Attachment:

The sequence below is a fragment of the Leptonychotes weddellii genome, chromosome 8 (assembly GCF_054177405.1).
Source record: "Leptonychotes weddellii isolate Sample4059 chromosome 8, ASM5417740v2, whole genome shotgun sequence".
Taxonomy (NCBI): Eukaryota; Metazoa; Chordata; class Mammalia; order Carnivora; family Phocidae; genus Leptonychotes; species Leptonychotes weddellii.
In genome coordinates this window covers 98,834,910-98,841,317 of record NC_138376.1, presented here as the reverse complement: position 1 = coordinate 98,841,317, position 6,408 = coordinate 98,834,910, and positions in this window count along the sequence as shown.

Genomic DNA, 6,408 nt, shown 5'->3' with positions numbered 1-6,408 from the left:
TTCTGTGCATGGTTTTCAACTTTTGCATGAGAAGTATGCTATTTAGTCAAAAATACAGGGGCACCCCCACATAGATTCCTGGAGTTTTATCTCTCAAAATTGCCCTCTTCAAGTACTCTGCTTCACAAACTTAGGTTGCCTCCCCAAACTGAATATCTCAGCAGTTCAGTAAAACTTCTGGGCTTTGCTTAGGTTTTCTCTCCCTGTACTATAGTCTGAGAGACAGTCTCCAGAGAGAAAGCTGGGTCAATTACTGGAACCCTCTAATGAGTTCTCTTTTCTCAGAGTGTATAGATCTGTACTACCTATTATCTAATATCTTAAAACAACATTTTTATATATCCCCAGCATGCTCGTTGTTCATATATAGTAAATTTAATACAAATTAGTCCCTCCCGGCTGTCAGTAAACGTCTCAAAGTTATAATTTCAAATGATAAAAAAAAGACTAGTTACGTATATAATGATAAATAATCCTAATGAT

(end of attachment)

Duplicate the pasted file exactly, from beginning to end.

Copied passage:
The sequence below is a fragment of the Leptonychotes weddellii genome, chromosome 8 (assembly GCF_054177405.1).
Source record: "Leptonychotes weddellii isolate Sample4059 chromosome 8, ASM5417740v2, whole genome shotgun sequence".
Taxonomy (NCBI): Eukaryota; Metazoa; Chordata; class Mammalia; order Carnivora; family Phocidae; genus Leptonychotes; species Leptonychotes weddellii.
In genome coordinates this window covers 98,834,910-98,841,317 of record NC_138376.1, presented here as the reverse complement: position 1 = coordinate 98,841,317, position 6,408 = coordinate 98,834,910, and positions in this window count along the sequence as shown.

Genomic DNA, 6,408 nt, shown 5'->3' with positions numbered 1-6,408 from the left:
TTCTGTGCATGGTTTTCAACTTTTGCATGAGAAGTATGCTATTTAGTCAAAAATACAGGGGCACCCCCACATAGATTCCTGGAGTTTTATCTCTCAAAATTGCCCTCTTCAAGTACTCTGCTTCACAAACTTAGGTTGCCTCCCCAAACTGAATATCTCAGCAGTTCAGTAAAACTTCTGGGCTTTGCTTAGGTTTTCTCTCCCTGTACTATAGTCTGAGAGACAGTCTCCAGAGAGAAAGCTGGGTCAATTACTGGAACCCTCTAATGAGTTCTCTTTTCTCAGAGTGTATAGATCTGTACTACCTATTATCTAATATCTTAAAACAACATTTTTATATATCCCCAGCATGCTCGTTGTTCATATATAGTAAATTTAATACAAATTAGTCCCTCCCGGCTGTCAGTAAACGTCTCAAAGTTATAATTTCAAATGATAAAAAAAAGACTAGTTACGTATATAATGATAAATAATCCTAATGAT